A new CT scan pulmonary angiography model may help optimize the diagnostic work-up process for patients with suspected pulmonary hypertension (PH), according to a recent study.
The diagnostic and prognostic utility of the model was validated in a tertiary referral population of treatment-naive patients who had a high pretest probability of PH.
“The aim of this study was to (a) build a diagnostic CT model in patients with suspected PH using the current guideline definition of PH (mPAP [mean pulmonary arterial pressure] ≥25 mm Hg) and the recent proposed definition of >20 mm Hg and (b) test its prognostic significance,” wrote Andrew J. Swift, MBChB, PhD, of the University of Sheffield (England) and colleagues in.
The study cohort included 491 patients with suspected PH who underwent routine CT pulmonary angiography and right-heart catheterization between April 2012 and March 2016. CT metrics for patients with PH were developed using axial and reconstructed images.
The researchers identified the derivation (n = 247) and validation (n = 244) cohorts using random patient selection. In the derivation cohort, multivariate regression analysis was conducted to develop a model with the ability to predict mPAP ≥25 mm Hg and >20 mm Hg.
In the validation cohort, receiver operating characteristic analysis was performed to establish compromise CT thresholds, as well as sensitivity and specificity. The prognostic utility of the model was evaluated using Kaplan-Meier analysis.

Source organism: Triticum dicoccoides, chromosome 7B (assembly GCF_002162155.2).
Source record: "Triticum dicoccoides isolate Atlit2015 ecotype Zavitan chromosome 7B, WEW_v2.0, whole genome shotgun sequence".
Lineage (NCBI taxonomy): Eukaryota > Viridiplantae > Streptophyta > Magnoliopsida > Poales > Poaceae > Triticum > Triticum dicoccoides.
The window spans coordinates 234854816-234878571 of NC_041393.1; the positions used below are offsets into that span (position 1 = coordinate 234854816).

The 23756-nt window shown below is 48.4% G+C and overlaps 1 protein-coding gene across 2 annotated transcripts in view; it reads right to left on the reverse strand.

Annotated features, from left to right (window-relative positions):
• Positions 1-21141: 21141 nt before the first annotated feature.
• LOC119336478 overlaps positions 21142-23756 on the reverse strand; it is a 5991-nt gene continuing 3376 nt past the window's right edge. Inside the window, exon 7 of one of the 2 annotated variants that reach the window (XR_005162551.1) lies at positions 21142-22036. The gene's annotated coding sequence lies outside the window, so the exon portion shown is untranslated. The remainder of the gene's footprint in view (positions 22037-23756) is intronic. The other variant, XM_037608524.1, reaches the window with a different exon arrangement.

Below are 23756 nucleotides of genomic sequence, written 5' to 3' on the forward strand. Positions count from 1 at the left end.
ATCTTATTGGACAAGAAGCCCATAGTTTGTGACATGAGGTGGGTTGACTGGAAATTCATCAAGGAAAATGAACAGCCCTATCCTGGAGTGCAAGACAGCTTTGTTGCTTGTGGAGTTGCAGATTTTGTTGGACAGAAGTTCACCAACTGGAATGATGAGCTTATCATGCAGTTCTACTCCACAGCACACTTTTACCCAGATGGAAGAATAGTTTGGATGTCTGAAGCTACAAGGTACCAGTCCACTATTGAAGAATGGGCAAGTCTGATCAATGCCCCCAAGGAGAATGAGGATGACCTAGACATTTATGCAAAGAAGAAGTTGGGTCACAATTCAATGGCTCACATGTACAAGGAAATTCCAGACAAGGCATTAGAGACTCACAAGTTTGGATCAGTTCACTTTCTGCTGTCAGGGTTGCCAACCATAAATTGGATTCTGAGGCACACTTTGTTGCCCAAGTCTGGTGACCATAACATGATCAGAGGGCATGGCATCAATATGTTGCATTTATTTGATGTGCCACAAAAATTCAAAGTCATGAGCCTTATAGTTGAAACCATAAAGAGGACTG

Among the 247 patients in the derivation cohort, a CT regression model was identified, which included right-ventricle outflow tract thickness, main pulmonary artery diameter, and left ventricular area and interventricular septal angle; the area under the curve (AUC) in this cohort was 0.92.
Among the 244 patients in the validation cohort, the model demonstrated strong diagnostic utility for the detection of PH, with an AUC of 0.91 and 0.94 for mPAP >20 mm Hg and ≥25 mm Hg, respectively.
With respect to the prognostic utility of the model, the researchers found that the diagnostic thresholds were prognostic in the CT model (all P < .01).
“The diagnostic CT thresholds are also of prognostic value; patients found not to have PH on CT have an excellent outcome,” they explained.
Dr. Swift and colleagues acknowledged that positive and negative predictive values will change based on the diagnostic setting. As a result, the findings from the current study may only be applicable to tertiary referral patient populations.
“This data may be particularly helpful when triaging patients with suspected severe PH for consideration of targeted pulmonary vascular therapies,” they concluded.
The study was supported by Wellcome Trust, the National Institute for Health Research, MRC POLARIS, and Bayer. The authors reported having no conflicts of interest with any companies related to the publication.
SOURCE: Swift AJ et al. Eur Radiol. 2020 Apr 27. .
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